Edinburgh Fringe 2014
Art of Falling Apart, The
Big Wow, Richard Jordan Productions, Unity in association with Pleasance
Venue: Pleasance 2
"‘There’s two kinds of people Callum. There’s you. And there’s everyone else’. Callum realises modern life is rubbish and walks out on his, but to who knows where? Stage Best Ensemble and Total Theatre nominees Big Wow (Insomnobabble) return with a new, ferociously-paced magical piece of theatre. Extremely funny, maybe even a little bit profound. Scripted and directed by Robert Farquhar (Gods Official, Bad Jazz, Kissing Sid James). Performed by Matt Rutter and Tim Lynskey."
Callum is having a mid(ish) life crisis. Fed up with his entirely adequate existence he checkouts out for a time, departing on a journey of self discovery. Encountering characters weird and wonderful, Callum is forced by increasingly bizarre circumstances to face his problems square in the ketamine-fuelled face.
Malaise is a risky topic whether you’re speaking from the Carter White House or Pleasance 2. The lyrics of Road to Nowhere sets a stage bare of props save 2 non-descript chairs. Into the emptiness explodes Tim Lynskey. His opening monologue is a frenetic, frenzied diatribe against the bankruptcy of our “post ideas society.” It’s passionate, comic, ludicrous, a genuine ice breaker. Lynskey bounces off the walls, unflagged by a script arrangement more hesitant than him.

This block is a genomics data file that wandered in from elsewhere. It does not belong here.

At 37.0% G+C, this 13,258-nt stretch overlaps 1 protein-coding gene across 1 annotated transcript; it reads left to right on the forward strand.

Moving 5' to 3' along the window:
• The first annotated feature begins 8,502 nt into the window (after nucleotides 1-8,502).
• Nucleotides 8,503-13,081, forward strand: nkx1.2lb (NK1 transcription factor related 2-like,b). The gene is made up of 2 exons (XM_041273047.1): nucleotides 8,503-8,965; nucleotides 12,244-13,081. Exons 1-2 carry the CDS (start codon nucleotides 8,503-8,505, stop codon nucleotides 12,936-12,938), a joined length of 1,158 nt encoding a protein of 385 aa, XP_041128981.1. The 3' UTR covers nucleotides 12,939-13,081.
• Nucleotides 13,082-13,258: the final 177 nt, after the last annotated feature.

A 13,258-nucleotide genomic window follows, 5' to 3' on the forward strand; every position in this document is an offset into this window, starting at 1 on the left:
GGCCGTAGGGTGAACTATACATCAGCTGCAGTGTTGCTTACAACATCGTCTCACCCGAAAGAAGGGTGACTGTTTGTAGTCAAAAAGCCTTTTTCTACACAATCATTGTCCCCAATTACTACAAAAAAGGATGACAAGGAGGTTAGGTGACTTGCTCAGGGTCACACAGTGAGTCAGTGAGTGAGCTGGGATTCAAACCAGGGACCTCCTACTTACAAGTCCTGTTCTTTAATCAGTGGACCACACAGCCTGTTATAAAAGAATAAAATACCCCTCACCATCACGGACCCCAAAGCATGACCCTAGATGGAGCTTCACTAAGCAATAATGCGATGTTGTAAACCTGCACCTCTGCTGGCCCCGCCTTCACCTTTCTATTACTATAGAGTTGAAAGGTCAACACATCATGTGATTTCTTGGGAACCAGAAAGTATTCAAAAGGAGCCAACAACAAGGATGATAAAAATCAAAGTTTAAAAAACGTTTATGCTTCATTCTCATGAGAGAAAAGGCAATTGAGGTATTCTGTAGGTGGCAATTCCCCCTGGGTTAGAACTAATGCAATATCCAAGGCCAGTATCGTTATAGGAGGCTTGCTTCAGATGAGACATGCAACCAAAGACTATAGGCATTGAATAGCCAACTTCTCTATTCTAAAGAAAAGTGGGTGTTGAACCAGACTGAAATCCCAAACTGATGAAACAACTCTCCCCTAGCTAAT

He’s non-stop, leaping from character to character like a one man Goon Show tribute featuring diverse personas from overly-familiar phone centre guy; career break gap yah guy; Yankee motivationalist. I’d started to imagined I was watching a vehicle for a solo talent supported by a likeably non-descript straight man.
In reality a few script choices (in need of revisiting) mean that the genius of Matt Rutter doesn’t emerge until I’d started to lose hope. An hour and 20 minutes is a bold time grab at Edinburgh. Currently the show seems to sag around the middle, a few audience members splintered off. They’ve got it. What else is there to see? Plenty. This is a show which is on form but has yet to reach peak performance.
The problem with improvised scripting is that the balance can be all off until it’s been workshopped in front of live audiences. The good thing about Edinburgh is that audiences are available. As the balance improves, so will the reach. Rutter charges in, like the cavalry in a Sunday afternoon movie. Watching the interplay of these these two Fringe veterans is enthralling and exciting, even to minds as jaded as Callum’s.
This is a show reliant on lighting and sound cue clues. A missed rattle-rattle of a passing train requires catch-up to realise we’re on a station platform not the top deck of a bus. A comic dance sync movement happens only 2 times out of 3. Otherwise every note and rift is pitch perfect.
A “fucked-up underground version of Abigail’s Party” this satire doesn’t smirk. It’s devilishly dark comedy with edge and style.